13 December 2016

I Survived the Whole 30

Could you give up sugar, dairy, grains, legumes and alcohol for 30 days? It took two years for me to come round to the idea. It sounds easy. It's only a month.
I was sick of doctors appointments, of being told the same thing, of being told I was just suffering from a very normal symptom of IBS. I don't have IBS.

My skin was breaking out. Last year I finished a 5-month course of Roaccutane. I'm not sure I'd recommend it. Smooth, flawless skin was mine for all of 9 months, and then the spots were back, along with Crohns complications. They had warned me.

Sugar was the problem. And dairy, and gluten. That awful thing, gluten. Maybe I will get better if I cut it all out. Maybe my skin will renew itself completely. Maybe my life will change.

I read the book, I read their website, I read the transformation stories. I pored over Instagram before and after photos. True happiness.

The Whole30 had been done by people like me – their symptoms had disappeared, inflammation gone – Crohn's cured. I could see a miracle just 30 days within my reach.

"Cut out all the psychologically unhealthy, hormone-unbalancing, gut-disrupting, inflammatory food groups for a full 30 days."

I was prepared. I planned and prepped and shopped and cooked and documented every detail. From the day I began it consumed me.

Day one was easy. I could do this. What was all the fuss about? Then day two hit me like the hardest hangover, the fuggiest jet lag. Anxiety in my stomach, my head heavy and thick with a tension I couldn't shake. I was assured all of this was normal. I dragged myself into work.

After a week I was feeling okay again, but I didn't feel good. Here is a list of the things I suffered from as the month went on – all things I had never had a problem with previously:

  • Tendonitis
  • Sinusitis
  • Jaw muscle stress
  • Irritability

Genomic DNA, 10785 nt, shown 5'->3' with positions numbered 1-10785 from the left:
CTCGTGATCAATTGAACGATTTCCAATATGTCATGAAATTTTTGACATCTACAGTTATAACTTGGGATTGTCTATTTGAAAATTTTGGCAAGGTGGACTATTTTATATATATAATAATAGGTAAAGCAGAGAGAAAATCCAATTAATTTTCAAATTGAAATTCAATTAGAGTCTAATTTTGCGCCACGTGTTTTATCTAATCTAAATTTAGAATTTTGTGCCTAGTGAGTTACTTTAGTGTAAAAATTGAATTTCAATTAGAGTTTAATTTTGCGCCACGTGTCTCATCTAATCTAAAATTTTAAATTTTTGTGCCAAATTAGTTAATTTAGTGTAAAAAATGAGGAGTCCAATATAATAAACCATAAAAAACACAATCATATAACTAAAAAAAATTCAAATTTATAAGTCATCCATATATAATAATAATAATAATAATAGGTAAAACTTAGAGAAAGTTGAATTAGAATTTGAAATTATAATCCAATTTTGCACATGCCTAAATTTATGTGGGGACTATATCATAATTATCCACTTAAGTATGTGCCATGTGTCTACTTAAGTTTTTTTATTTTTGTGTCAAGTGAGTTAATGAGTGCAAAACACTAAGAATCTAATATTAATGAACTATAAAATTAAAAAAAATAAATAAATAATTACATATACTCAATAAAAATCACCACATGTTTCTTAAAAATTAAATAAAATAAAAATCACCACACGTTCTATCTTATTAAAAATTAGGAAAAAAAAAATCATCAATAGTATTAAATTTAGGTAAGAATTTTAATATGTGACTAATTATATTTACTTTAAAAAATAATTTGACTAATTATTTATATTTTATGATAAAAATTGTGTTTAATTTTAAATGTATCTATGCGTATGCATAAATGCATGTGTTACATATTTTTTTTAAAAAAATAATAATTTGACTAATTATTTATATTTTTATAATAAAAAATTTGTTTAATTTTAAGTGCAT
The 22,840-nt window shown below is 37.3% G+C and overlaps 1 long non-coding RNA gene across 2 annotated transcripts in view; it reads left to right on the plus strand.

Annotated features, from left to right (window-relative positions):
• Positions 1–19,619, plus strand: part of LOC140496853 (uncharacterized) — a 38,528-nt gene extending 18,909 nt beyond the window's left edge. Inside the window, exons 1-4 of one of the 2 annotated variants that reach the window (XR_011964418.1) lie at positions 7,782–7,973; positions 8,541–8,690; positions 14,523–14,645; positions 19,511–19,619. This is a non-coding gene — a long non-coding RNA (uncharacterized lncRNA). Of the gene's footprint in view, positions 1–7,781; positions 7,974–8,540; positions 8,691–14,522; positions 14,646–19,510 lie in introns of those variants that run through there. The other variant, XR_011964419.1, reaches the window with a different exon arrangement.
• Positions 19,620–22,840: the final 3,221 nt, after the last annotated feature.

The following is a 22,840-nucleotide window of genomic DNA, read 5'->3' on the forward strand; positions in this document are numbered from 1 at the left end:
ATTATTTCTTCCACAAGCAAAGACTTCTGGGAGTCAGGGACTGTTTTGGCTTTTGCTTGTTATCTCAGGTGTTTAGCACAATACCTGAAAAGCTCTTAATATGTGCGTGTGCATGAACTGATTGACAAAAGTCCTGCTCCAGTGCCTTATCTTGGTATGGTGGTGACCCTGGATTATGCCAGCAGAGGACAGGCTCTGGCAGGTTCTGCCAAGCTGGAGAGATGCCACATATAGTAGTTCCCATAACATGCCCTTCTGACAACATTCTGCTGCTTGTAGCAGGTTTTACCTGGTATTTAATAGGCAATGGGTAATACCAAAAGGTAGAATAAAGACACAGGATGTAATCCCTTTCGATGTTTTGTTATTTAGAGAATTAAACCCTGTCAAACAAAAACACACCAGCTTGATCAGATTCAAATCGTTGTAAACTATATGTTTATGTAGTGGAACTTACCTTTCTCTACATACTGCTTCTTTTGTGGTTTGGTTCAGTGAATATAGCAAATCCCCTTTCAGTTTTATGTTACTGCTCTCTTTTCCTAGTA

• Social isolation

Along with feeling exhausted – which I was promised would disappear with the elimination of all the foods I had given up – I was miserable.

But I wanted to complete the 30 days. I had seen firsthand how it had helped my sister and my dad. Why wasn't it working for me?

"We cannot possibly put enough emphasis on this simple fact—the next 30 days will change your life. It will change the way you think about food, it will change your tastes, it will change your habits and your cravings. This will change your life."

Day 30 arrived, finally, like Christmas eve. I woke up at 6am, so excited to start my final day. I had completed 30 days without slipping up, but what had I achieved? All I could think about was the Nutella I was going to eat in the morning.

Weight loss was never a goal of mine, but I lost half a stone. Of course this made me happy, but not as much as being able to eat and drink whatever I want does. Two weeks post-Whole 30 and I eat chocolate, cheese, bread, milk – the lot. I eat it all and I know that none of it has a negative effect on my body. The key is moderation.

If I learnt anything from the Whole 30 it's that my relationship with food is a selfish one. First and foremost we eat what we want. What we need comes second. It's ingrained in our culture. Our generation has decided we will do whatever we want. Who dares to tell us anything? But the Whole 30 got me thinking. While I was clutching my hot water bottle, crippled with stomach cramps, catching the bus to and from work because it hurt too much to walk, my mind went back to what I've always believed: my body is a temple, and I will treat it like one.

What are your thoughts on the Whole 30 diet? If you're considering giving it a go I recommend getting involved in the community on Instagram. The support I received was incredible and it was so much fun documenting all my favourite Whole 30 meals and snacks. Click here if you want to find out more.


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